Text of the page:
Let’s take an example.
You run heatmaps on your forms and see that there is a considerable drop-off happening along the length of the form. Next, you hypothesize that by shortening the length of your signup form, registrations will jump. Next, you A/B test different lengths of the form to see which one works best.
If the form with the shortest length wins, you can reasonably deduce that your visitors don’t like filling up lengthy forms. This insight can encourage you to run similar tests on your other forms, too. Such a strategy can help you improve user experience, and consequently conversion rate.
By going forward with a robust website optimization strategy, you incrementally understand your users’s preferences better and can plan subsequent A/B tests better.
9. Expecting Unreasonable Results
There are tonnes of CRO case studies across the internet. (VWO alone has 150+ A/B testing case studies.)
Many of those case studies boast double-digit (sometimes, triple-digit) percentage increase in conversion rate.
Going through these case studies, we dream about running our own A/B tests, and delivering the same, glorious results!
We run our tests, and get a relatively small rise in the conversion rate — probably a tiny single-digit percentage.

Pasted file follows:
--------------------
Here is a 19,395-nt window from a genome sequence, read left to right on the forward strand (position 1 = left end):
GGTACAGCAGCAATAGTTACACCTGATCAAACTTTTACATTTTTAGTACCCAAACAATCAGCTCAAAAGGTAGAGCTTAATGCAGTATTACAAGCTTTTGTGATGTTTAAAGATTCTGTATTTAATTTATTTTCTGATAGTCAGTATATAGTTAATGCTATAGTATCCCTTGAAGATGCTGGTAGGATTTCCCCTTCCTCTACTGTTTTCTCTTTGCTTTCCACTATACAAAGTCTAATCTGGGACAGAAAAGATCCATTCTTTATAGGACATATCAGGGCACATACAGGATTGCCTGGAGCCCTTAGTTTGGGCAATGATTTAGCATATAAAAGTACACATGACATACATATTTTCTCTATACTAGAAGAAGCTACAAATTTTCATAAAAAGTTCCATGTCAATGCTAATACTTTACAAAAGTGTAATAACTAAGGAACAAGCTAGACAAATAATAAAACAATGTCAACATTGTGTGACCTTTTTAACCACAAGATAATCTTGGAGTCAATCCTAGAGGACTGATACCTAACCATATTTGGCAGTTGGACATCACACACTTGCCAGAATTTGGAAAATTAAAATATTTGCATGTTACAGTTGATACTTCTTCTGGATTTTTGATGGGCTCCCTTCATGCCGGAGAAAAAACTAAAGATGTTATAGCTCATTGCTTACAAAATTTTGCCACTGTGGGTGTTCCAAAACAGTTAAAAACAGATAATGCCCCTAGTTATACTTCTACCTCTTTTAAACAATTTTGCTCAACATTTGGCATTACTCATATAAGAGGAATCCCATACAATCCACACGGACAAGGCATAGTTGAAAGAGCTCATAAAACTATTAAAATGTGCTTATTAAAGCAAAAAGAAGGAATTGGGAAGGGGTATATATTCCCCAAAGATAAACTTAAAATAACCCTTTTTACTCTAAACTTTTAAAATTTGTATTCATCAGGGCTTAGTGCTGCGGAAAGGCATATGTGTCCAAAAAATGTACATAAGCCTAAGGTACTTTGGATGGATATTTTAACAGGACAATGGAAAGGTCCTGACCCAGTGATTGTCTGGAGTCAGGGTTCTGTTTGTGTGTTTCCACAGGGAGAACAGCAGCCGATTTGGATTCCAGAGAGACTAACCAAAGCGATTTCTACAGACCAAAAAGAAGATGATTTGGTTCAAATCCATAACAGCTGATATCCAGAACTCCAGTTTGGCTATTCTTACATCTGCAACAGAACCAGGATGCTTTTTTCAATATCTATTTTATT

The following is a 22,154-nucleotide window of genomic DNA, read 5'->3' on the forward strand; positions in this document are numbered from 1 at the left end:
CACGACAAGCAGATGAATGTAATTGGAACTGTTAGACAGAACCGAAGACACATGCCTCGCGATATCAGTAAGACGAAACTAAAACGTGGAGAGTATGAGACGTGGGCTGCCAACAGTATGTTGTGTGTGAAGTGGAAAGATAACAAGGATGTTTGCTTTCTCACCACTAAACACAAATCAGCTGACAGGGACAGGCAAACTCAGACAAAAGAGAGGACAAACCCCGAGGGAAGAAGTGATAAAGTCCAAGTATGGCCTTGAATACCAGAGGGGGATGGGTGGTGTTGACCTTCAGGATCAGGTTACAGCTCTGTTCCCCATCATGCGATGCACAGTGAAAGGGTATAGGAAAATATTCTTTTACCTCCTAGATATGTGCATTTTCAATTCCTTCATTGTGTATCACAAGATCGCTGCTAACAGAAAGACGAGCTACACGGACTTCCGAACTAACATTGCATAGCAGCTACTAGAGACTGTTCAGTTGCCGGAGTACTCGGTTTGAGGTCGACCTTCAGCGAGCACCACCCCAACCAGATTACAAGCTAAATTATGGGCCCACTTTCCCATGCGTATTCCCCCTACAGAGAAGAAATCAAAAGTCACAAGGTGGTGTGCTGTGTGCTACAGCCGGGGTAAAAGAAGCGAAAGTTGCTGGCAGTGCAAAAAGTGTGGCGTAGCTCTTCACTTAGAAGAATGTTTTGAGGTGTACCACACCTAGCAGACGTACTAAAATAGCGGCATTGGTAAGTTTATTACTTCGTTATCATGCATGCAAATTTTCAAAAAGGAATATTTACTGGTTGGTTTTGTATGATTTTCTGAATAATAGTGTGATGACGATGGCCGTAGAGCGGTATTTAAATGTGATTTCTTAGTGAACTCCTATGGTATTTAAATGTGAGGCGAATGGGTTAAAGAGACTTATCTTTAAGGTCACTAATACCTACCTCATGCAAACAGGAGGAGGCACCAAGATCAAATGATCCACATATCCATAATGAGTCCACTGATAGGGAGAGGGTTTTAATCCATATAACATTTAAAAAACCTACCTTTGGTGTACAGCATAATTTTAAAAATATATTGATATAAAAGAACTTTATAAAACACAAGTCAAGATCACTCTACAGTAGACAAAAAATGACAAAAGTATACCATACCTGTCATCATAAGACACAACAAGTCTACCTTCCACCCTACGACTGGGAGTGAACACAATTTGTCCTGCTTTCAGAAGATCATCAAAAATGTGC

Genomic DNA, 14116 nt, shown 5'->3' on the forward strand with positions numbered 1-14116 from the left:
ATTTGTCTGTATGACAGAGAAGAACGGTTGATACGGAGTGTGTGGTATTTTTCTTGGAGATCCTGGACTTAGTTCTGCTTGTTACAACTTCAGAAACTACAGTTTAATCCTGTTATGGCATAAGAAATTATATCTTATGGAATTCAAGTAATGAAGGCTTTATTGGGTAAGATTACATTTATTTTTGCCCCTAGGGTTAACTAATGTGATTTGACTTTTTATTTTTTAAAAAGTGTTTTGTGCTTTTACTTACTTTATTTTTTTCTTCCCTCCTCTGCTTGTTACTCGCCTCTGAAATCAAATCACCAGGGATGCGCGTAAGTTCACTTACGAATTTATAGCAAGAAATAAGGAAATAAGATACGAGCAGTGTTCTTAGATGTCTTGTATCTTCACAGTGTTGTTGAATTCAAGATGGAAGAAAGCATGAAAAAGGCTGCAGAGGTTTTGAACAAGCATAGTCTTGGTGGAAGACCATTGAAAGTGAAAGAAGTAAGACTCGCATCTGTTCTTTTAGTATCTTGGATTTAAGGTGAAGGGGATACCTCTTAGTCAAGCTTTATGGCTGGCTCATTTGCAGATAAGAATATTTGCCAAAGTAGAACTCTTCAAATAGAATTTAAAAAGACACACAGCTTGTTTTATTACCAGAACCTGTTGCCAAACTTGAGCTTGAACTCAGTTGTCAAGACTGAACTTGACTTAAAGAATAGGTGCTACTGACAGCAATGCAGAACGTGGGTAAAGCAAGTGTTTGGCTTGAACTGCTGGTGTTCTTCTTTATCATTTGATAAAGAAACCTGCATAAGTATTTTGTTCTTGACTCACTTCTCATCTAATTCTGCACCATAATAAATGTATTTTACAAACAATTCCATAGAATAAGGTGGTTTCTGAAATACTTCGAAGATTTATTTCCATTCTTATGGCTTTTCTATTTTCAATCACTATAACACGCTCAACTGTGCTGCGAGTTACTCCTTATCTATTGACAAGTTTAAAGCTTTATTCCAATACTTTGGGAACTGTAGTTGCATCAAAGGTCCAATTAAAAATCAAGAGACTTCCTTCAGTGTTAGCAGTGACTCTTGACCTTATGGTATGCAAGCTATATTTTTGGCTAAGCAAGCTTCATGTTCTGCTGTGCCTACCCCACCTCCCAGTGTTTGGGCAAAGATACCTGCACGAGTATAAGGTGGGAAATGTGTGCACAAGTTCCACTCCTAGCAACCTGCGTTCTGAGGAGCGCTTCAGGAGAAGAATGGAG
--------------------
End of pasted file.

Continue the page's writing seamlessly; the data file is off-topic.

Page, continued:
That disheartens us. Some of us don’t even implement the winning variation of the test.
- Expecting unreasonable results.
For instance, according to Monetate, the global average eCommerce conversion rate is around 2.5 percent. If you are doing less than that, it is reasonable to expect an increase, even a double digit percentage increase. But if your conversion rate is already well over the average, you need to dig deeper into your specific eCommerce niche to see what results can be expected. If you are looking to optimize your landing page, our landing page analyzer can help you estimate the potential for improvement.
- Discarding test results because they didn’t meet your expectation.
Let’s say you find a 1% increase to your overall conversion rate. Ask yourself this: Does the resource investment required to make the change justify the expected improvement to the bottom-line? If the answer is no, hold on to the implementation. The winning hypothesis should help show you the right direction, which if pursued further, can lead to a better hypothesis and consequently, higher conversions.
We need to acknowledge all the website optimization gain that we can get, no matter how small they may be.
Are You Making These Mistakes?
I hope this list made you aware of the common mistakes that conversion optimizers often make. Use this as a checklist to develop and execute your website optimization strategy like a pro.